By Martin Stone, PCAM
HSR Property Services, LLC
Tinley Park, IL
Yeah, yeah, just what you needed, another article on Palm, right? We’ve seen a lot of articles about Palm, mostly written by learned attorneys, some written by experienced Managers, and one, I’m told, that was written by an emu. The latter, unfortunately, was not as widely distributed or published as the others, which is a great tragedy, as I’ve heard emus have wonderful senses of humor as well as a flare for the dramatic.
In any case, what we haven’t yet seen-or at least what I have not yet seen-is a very straight forward, no holds barred statement (rant?) from someone willing to go on record and give the whole Palm situation a big slap in the face (see what I did there?) So, here you are. I am your emu.
To clarify for those who have not read or heard the many lectures pertaining to Palm, “Palm” refers to a, now, infamous court ruling more formally known as Palm v. 2800 Lake Shore Drive. This court ruling establishes ‘case law’, which is the interpretation or reinterpretation of an existing statute. In this case, that existing statute was the Illinois Condominium Property Act, particularly Section 18(a)(9) which states (and always has stated) that the Board must conduct all Association business in an open meeting. And because the Common Interest Community Association Act or CICAA (the condo Act for non-condo associations) has the exact same language in it pertaining to Meetings, the Palm ruling affects CICAA in the same way.
Up until 2014 BP (before Palm), the big question had always been: What constitutes conducting ‘business’ at meetings? Furthermore, the consensus (again, before Palm) had always been, quite simply: Voting. Workshops, walk-throughs, emails discussing repairs or proposals, violations, exterior modification requests, etc… it was all just talking or addressing routine maintenance needs, not conducting business.
Whether a vote before an action was taken (voting at an April meeting to replace roofs in June), or voting to ratify a decision already made (voting at a June meeting to approve the plant replacements completed in April), so long as that voting was done at an Open Meeting, it was argued quite successfully for decades that the Board was being transparent and providing full disclosure of all business being conducted.
But then Palm happened, and now the definition of ‘business’ conducted at meetings has been expanded and redefined as any voting or discussion involving a quorum of the Board. In short, it means that any instance where a majority of the Board members discuss any association-related matter, whether by phone, electronically (email), or in person, for which the owners are not previously given notice and the opportunity to be present, the Board of Directors is breaking the law.
‘But that’s ridiculous!’ we have all said. ‘How do we avoid this?’ we have all asked. As your trusted and faithful emu, I’m giving it to you straight, and I’m here to tell you that it is not only ridiculous, but complying with the Palm ruling is downright impossible.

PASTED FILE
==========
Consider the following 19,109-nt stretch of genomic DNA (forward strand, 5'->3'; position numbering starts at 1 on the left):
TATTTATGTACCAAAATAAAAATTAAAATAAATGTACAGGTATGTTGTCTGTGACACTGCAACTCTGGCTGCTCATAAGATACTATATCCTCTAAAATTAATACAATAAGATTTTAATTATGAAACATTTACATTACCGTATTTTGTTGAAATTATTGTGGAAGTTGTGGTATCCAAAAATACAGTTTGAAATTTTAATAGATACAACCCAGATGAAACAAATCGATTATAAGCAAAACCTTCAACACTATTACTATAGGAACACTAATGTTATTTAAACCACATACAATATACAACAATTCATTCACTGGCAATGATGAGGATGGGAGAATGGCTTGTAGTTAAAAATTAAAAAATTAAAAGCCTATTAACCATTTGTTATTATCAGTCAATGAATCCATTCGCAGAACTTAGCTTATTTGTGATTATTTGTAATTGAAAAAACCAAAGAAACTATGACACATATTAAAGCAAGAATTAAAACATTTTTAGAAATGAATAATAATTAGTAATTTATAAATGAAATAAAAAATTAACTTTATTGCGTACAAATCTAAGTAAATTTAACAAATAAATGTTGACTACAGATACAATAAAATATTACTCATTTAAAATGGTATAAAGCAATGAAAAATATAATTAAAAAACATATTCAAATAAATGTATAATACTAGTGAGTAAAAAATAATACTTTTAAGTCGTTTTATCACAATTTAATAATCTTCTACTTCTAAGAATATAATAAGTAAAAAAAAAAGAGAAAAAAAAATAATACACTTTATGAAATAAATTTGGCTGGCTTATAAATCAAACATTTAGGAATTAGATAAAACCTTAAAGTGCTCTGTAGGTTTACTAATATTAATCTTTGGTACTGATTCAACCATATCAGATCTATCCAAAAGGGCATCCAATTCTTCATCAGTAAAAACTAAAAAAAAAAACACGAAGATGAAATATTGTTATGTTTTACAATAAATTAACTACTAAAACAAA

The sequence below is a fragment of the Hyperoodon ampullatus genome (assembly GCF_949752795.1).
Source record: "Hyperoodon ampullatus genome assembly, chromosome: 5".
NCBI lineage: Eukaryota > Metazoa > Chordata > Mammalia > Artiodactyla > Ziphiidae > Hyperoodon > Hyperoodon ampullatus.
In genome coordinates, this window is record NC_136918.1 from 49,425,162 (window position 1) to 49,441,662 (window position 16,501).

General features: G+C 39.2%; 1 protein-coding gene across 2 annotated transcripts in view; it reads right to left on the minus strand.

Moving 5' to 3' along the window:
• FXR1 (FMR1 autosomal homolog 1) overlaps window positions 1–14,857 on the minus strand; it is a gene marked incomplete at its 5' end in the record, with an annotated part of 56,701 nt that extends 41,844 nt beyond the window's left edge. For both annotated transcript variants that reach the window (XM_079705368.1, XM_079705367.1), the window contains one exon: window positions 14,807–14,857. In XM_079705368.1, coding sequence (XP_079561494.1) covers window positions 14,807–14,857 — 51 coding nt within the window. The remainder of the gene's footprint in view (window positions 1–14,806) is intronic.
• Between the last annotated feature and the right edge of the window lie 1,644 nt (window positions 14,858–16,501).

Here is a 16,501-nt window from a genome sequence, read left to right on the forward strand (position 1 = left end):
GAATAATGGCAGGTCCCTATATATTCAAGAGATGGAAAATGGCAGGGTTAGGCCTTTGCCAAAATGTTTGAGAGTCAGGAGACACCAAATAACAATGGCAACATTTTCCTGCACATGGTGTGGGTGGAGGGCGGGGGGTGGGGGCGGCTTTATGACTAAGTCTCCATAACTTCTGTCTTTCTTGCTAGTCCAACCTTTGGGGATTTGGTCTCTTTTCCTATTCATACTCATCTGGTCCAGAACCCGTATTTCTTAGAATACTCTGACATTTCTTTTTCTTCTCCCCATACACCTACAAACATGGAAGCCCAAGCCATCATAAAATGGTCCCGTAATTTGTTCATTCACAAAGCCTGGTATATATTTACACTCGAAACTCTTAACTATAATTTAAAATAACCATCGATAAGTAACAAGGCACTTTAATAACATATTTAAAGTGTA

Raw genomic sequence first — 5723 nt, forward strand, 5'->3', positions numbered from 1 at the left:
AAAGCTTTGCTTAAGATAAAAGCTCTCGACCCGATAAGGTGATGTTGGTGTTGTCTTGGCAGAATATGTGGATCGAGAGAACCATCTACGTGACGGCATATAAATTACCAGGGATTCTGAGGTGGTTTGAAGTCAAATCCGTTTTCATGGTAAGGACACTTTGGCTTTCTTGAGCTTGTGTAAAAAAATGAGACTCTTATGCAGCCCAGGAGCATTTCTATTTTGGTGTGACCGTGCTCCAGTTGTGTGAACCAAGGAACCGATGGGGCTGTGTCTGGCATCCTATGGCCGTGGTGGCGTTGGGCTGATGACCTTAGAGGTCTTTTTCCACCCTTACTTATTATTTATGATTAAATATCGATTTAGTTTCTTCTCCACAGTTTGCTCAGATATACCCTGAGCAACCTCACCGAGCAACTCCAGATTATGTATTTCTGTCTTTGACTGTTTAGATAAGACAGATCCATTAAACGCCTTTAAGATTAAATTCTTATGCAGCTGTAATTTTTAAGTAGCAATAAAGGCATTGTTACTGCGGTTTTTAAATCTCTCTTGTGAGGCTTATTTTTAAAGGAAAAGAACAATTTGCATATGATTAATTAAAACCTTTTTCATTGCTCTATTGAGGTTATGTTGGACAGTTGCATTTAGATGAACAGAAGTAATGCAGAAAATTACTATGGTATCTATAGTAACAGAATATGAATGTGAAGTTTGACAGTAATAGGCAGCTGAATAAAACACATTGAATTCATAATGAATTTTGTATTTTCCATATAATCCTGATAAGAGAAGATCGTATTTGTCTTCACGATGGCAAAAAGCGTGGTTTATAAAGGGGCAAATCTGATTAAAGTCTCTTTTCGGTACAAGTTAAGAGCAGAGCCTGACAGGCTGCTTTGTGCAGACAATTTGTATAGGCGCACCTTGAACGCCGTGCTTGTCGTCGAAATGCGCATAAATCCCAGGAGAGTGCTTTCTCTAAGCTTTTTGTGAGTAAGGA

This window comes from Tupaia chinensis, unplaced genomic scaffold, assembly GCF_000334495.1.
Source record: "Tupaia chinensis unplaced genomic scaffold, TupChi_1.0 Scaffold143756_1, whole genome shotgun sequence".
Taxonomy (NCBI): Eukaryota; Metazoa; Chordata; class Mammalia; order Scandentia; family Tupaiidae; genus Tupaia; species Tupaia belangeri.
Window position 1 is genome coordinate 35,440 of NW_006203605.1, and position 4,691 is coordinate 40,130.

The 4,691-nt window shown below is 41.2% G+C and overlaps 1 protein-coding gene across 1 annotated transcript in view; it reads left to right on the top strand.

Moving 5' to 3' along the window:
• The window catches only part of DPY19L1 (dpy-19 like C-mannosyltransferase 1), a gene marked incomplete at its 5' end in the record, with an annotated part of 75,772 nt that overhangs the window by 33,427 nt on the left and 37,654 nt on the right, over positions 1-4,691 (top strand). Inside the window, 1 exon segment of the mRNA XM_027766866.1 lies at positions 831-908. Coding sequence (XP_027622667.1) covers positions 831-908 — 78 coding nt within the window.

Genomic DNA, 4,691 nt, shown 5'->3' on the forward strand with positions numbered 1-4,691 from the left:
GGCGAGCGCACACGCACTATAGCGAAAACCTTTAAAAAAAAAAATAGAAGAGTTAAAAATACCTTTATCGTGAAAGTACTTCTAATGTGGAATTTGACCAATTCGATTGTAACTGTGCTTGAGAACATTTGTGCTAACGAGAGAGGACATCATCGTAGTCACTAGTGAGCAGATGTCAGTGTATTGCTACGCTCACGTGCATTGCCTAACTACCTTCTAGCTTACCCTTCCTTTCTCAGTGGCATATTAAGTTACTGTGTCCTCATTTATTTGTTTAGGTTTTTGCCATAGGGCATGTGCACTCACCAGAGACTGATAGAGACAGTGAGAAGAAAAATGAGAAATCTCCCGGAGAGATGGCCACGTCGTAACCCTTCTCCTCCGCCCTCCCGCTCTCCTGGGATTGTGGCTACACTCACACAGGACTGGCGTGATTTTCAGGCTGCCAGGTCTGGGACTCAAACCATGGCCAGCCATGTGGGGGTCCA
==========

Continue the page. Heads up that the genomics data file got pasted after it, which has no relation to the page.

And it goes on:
Emus are nothing if not controversial in their opinions, but let me first say that Palm ruling was a good thing in that the Board of Directors that was sued was doing very naughty things, including but not limited to repeatedly voting in closed sessions and refusing to provide owners access to Association documents (minutes, contracts, etc.). This was clearly a Board that needed to be reprimanded for such bad conduct.
But, as mentioned, fully complying with the requirements set forth by the Palm ruling is not possible as it would mean that a Board of Directors would have to either a) have a meeting every 2 weeks or b) not talk to each other at all about anything Association-related except for those 4 times per year when they get together for a meeting. And let’s face it, neither is the slightest bit realistic.
Even if an Association could find Board members willing to give up 2 nights per month for meetings, what facility short of an Association’s own clubhouse would be available that frequently? Most Association’s do not have clubhouses, so their Board meetings are held at libraries, town halls, community centers, and police stations. But if you took the number of community associations in any given City or Village, and multiplied it by 2 meetings per month… you would run out of availability pretty darn fast!
What’s that you say… have the meetings in someone’s driveway? What about November-March, and in this year’s case, the collective better half of April? What’s that you counter… have it inside someone’s garage? Okay, aren’t we getting a little silly now?
What do the Attorneys have to say about all this? I’ve spoken to many attorneys ever since Palm happened, mostly venting my incredulity, but also trying to wrap my head around how to help my associations adapt to this new world order.
Let me just say, Attorneys are very good at pointing out all of the things that would constitute a violation of the Palm ruling, but they seem just as flummoxed as I when it comes to the question, how does a Board comply with Palm? Here are the most straight-forward suggestions that I’ve heard:#1: Assign more spending and decision-making authority to Management. This will eliminate micromanaging by the Board and allow the manager to make judgment calls and decisions consistent with the policies and procedures adopted by the Board. I love and admire the attorney who suggested this, but I must admit, I laughed out loud when I heard this one. The Board of Directors giving their Manager cart blanche when it comes to maintaining the property is just not going to happen for 2 reasons:
1) Boards don’t trust their manager to this extent, nor are they able to give up this much control over where the money goes. Speaking from personal experience as a Manager with a $1,500 spending authority in most of our Management Agreements, I still get questioned by a Board when I cut a $1,300 check for roof repairs without checking with them first, or asked why I couldn’t find someone cheaper. Can I justify my actions? Absolutely. But do I really want to spend all my time doing that if my spending authority was increased to, say $5,000? Would it really make anything easier? No. .#2: Assign more decision-making authority to the Board president or another designated Director, and eliminate unnecessary Board discussion.
2) This suggestion essentially puts Managers in a position of decision maker. And most Managers do not want to be (nor should they be) the decision maker because, while a Board member cannot generally be held personally liable for their actions (i.e. decisions), a Management company most certainly can be. And why would a Manager take on additional risk and liability? A manager, first and foremost, carries out the decisions and directives of the Board, who can delegate tasks, but cannot delegate responsibility